DesignIntelligence Technology Survey shows that A/E/C leaders understand the strategic need to continue tech investments.
Many new technologies follow a familiar progression from inception to acceptance to necessity to ubiquity. First, a new technology simply represents a better hammer with which we can do the same old job faster, albeit somewhat faster or cheaper. As the technology continues to be refined and its users become more adept at using it, they begin to reevaluate and tweak the way they do things to take best advantage of the technology’s strengths. Eventually, the technology matures and users find they are able to accomplish things that they might never even have conceived of in the past.
For example, who knew that the Internet, birthed in the 1960s by visionaries who saw potential in the ability to share military and scientific research data would give rise 40-odd years later to my ability to communicate in 140-character “tweets” every interesting tidbit that transpires in the DesignIntelligence editorial offices (http://twitter.com/dinet if you’d like to follow).
As many observers have noted, the era of the lone genius architect is ending, clearing the way for a new period that will be noteworthy for collaboration, integration, and teaming. Driving that evolution is technology – specifically, the rise of building information modeling and its ability to enable integrated project delivery.
Data from the just completed 2009 DesignIntelligence Technology Survey shows that the profitable use of BIM is indeed continuing to grow apace, with 22 percent of firms indicating that half or more of their projects are employing it in a billable manner. This compares to just 12 percent who responded similarly last year.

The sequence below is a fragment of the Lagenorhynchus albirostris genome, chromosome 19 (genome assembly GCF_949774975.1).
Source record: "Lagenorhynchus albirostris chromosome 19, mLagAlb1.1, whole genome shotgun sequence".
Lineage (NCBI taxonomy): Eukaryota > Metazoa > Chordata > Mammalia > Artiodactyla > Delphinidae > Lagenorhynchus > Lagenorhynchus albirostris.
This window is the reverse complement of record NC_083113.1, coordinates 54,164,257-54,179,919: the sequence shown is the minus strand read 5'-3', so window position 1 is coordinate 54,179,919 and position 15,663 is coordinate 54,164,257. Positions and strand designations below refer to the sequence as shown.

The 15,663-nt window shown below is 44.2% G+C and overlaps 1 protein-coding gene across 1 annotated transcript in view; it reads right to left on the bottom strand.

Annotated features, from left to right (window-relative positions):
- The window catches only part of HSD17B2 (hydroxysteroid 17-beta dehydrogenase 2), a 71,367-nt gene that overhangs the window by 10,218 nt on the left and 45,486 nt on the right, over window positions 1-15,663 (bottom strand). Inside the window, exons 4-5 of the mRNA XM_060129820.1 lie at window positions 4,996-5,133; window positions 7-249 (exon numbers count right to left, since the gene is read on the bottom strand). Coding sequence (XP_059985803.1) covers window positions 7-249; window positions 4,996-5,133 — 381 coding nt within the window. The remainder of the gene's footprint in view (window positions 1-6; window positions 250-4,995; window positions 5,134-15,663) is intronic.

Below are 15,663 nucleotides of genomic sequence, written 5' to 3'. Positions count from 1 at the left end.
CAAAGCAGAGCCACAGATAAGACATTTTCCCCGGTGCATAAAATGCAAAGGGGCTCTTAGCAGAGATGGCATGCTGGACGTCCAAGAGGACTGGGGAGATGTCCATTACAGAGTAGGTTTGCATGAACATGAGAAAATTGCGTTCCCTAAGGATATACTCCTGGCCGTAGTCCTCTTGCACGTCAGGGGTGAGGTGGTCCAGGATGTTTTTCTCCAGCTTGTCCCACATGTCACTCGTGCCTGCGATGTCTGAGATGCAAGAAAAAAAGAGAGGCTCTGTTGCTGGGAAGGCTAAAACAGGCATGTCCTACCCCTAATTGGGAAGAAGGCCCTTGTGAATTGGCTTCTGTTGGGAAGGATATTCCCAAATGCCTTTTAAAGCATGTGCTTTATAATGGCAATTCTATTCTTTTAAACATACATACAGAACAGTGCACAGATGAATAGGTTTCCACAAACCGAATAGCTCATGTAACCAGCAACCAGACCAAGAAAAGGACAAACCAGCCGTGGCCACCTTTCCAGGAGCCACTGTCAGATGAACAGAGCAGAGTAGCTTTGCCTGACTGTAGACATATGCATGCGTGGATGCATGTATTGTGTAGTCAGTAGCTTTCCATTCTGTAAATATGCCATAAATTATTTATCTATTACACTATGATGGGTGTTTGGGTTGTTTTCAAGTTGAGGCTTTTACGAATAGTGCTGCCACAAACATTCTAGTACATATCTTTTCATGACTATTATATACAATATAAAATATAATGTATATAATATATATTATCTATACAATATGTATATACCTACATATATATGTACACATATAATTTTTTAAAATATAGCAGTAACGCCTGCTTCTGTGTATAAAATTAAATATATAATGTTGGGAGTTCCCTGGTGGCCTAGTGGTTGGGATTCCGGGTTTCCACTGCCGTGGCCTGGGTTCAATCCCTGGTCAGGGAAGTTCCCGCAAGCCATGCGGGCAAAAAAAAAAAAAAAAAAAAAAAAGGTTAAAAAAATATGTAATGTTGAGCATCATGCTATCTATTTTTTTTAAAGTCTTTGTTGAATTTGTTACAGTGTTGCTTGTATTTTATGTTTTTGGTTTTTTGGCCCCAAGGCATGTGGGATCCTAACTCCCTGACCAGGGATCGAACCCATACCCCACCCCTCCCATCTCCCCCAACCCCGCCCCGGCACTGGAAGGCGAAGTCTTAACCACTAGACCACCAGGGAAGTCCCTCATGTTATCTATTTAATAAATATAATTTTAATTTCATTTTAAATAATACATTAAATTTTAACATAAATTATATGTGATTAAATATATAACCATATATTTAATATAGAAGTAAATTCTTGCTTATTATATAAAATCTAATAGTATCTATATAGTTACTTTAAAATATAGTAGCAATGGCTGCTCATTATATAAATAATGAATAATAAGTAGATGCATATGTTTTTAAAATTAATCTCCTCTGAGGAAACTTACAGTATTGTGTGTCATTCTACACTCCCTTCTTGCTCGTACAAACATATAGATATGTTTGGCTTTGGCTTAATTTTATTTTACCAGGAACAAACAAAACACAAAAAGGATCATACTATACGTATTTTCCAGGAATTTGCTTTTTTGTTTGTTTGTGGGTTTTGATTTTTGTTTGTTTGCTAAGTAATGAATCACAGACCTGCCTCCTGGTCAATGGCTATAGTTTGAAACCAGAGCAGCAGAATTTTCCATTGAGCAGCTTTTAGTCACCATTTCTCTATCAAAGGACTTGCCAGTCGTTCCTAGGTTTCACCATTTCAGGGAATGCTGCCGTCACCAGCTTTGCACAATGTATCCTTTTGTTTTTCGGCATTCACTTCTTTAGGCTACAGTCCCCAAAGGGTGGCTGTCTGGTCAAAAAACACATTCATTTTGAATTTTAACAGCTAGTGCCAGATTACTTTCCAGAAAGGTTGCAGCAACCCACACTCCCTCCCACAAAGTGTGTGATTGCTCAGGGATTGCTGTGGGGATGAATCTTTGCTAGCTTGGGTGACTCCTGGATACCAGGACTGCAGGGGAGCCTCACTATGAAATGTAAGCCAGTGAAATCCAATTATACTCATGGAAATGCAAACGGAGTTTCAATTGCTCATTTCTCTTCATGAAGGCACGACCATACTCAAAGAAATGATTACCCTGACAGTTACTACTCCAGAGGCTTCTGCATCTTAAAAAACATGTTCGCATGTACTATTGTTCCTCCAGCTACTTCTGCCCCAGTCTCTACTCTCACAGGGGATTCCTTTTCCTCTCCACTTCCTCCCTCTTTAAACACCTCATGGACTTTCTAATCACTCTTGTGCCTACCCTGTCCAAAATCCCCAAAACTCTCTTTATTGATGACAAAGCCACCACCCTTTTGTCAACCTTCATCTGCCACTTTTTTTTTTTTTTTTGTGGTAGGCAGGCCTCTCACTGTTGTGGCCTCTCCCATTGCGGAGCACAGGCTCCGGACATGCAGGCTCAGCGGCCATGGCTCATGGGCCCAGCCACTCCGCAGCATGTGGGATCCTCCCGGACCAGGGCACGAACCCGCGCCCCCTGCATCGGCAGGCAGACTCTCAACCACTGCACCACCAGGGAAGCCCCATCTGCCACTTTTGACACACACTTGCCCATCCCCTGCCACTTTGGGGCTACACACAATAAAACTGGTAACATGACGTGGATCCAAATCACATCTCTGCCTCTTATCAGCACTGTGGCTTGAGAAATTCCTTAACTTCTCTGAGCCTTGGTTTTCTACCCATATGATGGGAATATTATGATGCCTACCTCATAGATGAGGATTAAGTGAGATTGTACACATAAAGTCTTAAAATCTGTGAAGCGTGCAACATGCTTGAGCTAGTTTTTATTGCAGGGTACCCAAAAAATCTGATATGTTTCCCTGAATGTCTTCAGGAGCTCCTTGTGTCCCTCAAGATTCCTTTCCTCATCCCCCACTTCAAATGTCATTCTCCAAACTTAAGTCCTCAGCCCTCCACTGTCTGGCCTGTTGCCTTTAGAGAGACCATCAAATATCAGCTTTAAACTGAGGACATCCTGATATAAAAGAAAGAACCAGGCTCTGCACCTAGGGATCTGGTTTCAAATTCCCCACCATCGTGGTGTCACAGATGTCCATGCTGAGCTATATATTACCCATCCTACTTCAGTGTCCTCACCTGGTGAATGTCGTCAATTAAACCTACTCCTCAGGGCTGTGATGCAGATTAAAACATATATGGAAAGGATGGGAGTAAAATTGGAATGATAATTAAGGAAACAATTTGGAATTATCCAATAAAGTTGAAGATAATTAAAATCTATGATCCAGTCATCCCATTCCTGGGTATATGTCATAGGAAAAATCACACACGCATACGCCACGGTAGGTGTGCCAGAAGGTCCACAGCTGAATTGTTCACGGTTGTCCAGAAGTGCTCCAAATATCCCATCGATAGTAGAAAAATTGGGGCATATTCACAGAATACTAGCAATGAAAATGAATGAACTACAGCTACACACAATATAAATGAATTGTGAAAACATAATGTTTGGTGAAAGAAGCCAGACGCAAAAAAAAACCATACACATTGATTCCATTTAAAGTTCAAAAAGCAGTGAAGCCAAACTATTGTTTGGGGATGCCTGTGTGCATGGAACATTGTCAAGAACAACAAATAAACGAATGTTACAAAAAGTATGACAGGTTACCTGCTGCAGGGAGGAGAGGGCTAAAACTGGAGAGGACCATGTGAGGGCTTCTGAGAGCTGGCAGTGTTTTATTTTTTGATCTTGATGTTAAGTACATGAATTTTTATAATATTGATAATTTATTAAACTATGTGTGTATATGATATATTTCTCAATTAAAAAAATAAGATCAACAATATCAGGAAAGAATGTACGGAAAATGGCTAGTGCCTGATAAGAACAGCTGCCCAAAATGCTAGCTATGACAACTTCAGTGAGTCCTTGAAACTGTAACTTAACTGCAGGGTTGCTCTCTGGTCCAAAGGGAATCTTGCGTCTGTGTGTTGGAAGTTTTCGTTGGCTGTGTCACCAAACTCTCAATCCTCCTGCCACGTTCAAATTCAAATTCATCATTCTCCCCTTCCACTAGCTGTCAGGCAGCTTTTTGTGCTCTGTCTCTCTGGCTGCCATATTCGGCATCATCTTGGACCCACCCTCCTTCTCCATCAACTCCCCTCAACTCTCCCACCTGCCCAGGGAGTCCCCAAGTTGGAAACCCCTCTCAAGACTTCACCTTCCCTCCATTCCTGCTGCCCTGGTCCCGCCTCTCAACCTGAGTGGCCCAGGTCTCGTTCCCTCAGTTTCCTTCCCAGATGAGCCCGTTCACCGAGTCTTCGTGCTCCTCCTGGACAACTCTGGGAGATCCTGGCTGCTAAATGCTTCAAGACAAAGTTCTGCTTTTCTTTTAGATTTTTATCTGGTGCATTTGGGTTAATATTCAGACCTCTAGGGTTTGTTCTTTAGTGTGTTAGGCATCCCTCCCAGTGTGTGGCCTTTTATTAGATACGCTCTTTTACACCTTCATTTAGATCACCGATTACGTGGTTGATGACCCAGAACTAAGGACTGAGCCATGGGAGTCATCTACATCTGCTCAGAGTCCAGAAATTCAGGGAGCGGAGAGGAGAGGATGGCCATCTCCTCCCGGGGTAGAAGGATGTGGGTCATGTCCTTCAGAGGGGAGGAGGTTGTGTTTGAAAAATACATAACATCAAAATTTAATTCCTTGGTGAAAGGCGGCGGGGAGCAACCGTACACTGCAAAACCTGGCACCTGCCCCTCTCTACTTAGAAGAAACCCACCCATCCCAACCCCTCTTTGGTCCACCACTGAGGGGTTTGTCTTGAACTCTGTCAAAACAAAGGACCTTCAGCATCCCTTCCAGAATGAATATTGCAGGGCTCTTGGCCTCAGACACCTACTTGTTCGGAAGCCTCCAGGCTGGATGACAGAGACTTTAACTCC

We also see that in the majority of cases (75 percent), it’s still the architect who drives this decision to leverage BIM technology on a project, putting it to use largely for visualization and clash detection, and somewhat less for sustainable design, marketing, and shop drawing coordination.
As BIM use has increased and more professionals become adept with its use, there’s also been a notable increase in the sharing of project models. More than half (56 percent) of survey respondents said that three-quarters or more of their models are shared with design and construction members inside their firm. This compares to just 39 percent who answered similarly last year. Look for that percentage to take a rapid climb as the impacts of past project success and burgeoning user training take hold.
Although we see the incentive to share BIM models outside of firms is far less intense, with just 17 percent sharing three-quarters of their models or more, that figure still represents a large increase from last year’s 8 percent who shared similarly.
While technology use continues to gain ground, it’s evident that the barren economic landscape is having an effect on technology planning. In 2008, 64 percent of survey respondents projected an increase in their IT spending (as a percentage of net revenue) in the year ahead. In 2009, just 30 percent indicate they will spend more on tech in the next 12 months. Last year, a mere 7 percent predicted decreased IT spending; this year, almost one-third (32 percent) said they foresee it in the near future.
Although such strategic investment adjustments are necessary, design leaders are not without hopeful expectations for the future of technology. Nearly half of the survey respondents, for example, indicated that BIM represents the biggest technology opportunity for their organization.
You’ll see this attitude reinforced in the fascinating technology roundtable that follows our survey report, where participants explain how they are continuing to focus on IT expenditures that are selective and strategic. As always, building value is the name of the game for smart players.
Jane Gaboury is the editor and associate publisher of DesignIntelligence.
Delivered Friday, May 10, 2013, to graduates of the University of New Mexico School of Architecture & Planning. Read full »
College of Architecture, Planning and Design Read full »